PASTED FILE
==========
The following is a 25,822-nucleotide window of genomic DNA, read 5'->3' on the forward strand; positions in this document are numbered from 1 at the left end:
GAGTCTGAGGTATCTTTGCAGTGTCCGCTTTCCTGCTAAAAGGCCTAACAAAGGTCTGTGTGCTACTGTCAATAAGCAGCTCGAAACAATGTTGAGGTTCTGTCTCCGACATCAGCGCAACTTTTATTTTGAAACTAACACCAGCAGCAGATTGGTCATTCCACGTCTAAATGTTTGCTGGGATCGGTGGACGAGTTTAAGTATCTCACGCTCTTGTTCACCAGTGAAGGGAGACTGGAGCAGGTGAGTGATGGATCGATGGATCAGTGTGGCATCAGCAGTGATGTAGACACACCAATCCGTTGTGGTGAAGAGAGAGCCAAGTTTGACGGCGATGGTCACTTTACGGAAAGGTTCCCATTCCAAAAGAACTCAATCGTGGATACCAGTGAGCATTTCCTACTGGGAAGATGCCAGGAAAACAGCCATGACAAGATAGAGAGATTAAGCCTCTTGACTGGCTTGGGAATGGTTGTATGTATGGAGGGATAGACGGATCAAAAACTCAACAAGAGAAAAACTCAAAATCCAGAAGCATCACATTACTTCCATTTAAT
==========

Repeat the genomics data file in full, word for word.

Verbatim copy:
The following is a 25,822-nucleotide window of genomic DNA, read 5'->3' on the forward strand; positions in this document are numbered from 1 at the left end:
GAGTCTGAGGTATCTTTGCAGTGTCCGCTTTCCTGCTAAAAGGCCTAACAAAGGTCTGTGTGCTACTGTCAATAAGCAGCTCGAAACAATGTTGAGGTTCTGTCTCCGACATCAGCGCAACTTTTATTTTGAAACTAACACCAGCAGCAGATTGGTCATTCCACGTCTAAATGTTTGCTGGGATCGGTGGACGAGTTTAAGTATCTCACGCTCTTGTTCACCAGTGAAGGGAGACTGGAGCAGGTGAGTGATGGATCGATGGATCAGTGTGGCATCAGCAGTGATGTAGACACACCAATCCGTTGTGGTGAAGAGAGAGCCAAGTTTGACGGCGATGGTCACTTTACGGAAAGGTTCCCATTCCAAAAGAACTCAATCGTGGATACCAGTGAGCATTTCCTACTGGGAAGATGCCAGGAAAACAGCCATGACAAGATAGAGAGATTAAGCCTCTTGACTGGCTTGGGAATGGTTGTATGTATGGAGGGATAGACGGATCAAAAACTCAACAAGAGAAAAACTCAAAATCCAGAAGCATCACATTACTTCCATTTAAT